Welcome to The Cloud 5, our weekly feature where we scour the web searching for the five most intriguing and poignant cloud links we can find.

Before we jump into this week’s links, please have a look at one of our recent blog posts, Synergy reports hyperscale growth soars in Q1. Synergy Research looked at hyperscale datacenter spending and found it increased dramatically in the first quarter, a time when such investment tends to be slower.

And without further delay, here we go with this week’s links:

Microsoft CEO Satya Nadella: The whole world is now a computer | ZDNet

Many years ago, I read a book that predicted ubiquitous computing. To some extent mobile has afforded us that vision. But today as we think about a computing fabric with cloud computing and artificial intelligence holding it all together, Microsoft’s Nadella thinks we should think of the world as a single computer.

Has AWS – and cloud computing – finally hit the tipping point in the public sector? | Diginomica

Last week, Microsoft landed a big contract with the U.S. government intelligence community. AWS already has a big presence in the government and the biggest companies are battling it out for the huge 10-year defense department cloud contract. It is likely we are at that public sector tipping point that this author is referencing.

The era of the cloud database has finally begun | Infoworld

Up until recently, while companies had been moving many a workload to the cloud, the database had for the most part remained behind in the data center. As author Matt Assay points out, that’s started to change as tens of thousands of data migrations have been undertaken in recent years, but there are millions still in data centers. He believes that is about to change.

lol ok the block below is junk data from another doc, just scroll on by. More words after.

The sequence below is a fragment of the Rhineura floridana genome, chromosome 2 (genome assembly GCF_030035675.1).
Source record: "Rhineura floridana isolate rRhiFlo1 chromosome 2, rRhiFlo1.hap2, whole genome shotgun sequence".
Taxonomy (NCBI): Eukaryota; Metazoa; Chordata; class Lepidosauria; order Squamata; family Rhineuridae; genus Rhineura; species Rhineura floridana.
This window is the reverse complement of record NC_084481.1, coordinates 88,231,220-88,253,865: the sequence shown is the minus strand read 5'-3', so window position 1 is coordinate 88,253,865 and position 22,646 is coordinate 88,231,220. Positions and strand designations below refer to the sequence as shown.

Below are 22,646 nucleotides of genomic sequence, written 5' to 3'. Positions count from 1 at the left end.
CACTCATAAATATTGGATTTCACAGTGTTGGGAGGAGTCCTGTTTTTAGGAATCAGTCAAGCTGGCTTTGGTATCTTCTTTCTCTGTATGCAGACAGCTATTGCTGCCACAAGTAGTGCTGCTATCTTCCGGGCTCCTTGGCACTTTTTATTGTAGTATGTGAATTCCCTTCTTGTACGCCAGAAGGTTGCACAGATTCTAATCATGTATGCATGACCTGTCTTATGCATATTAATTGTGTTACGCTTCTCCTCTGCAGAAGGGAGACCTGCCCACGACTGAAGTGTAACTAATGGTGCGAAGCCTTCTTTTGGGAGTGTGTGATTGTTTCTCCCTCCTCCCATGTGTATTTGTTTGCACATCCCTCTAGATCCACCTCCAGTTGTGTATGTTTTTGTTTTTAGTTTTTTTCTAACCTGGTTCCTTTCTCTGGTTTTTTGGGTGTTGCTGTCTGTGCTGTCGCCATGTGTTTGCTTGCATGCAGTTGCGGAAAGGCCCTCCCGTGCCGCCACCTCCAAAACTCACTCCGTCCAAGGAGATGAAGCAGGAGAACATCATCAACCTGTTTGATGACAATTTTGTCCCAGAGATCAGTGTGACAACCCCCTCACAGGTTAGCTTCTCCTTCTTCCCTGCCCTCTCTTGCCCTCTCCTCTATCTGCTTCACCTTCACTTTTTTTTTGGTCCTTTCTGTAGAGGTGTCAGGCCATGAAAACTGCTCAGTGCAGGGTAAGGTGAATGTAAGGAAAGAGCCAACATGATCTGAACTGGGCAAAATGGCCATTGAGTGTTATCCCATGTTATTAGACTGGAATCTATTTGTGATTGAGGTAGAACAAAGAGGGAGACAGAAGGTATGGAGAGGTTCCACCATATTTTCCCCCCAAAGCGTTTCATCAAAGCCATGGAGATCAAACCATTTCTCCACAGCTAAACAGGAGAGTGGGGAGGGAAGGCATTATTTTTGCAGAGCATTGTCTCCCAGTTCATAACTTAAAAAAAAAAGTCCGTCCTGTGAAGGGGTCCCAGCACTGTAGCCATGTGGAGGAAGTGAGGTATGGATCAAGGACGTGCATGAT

Amid the cloud giants, small providers find their niche | Fast Company

We tend to look at markets with a horse race mentality, concentrating on the top three or four contenders, but there are a number of smaller players filling in niche markets, making significant revenue. While scale certainly matters in the cloud and it will be hard for smaller vendors to compete in that sense, they can still find a way to make money by concentrating on specific requirements and doing those really well.

Blockchain demand is building at Accenture, Amazon, Microsoft | Investors.com

Companies are beginning to take a long look at the blockchain, the distributed ledger technology that underlies digital currency like bitcoin. At the recent Consensus Conference, some of the biggest tech companies talked about possible use cases. So far it seems that supply chain and financial services are the most popular, but look for others to emerge as the technology begins to mature.

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Photo Credit: Ron Miller. Used under CC 2.0 license.

Posted by Ron Miller

Ron Miller is a freelance technology reporter and blogger. He is contributing editor at EContent Magazine and enterprise reporter at TechCrunch.

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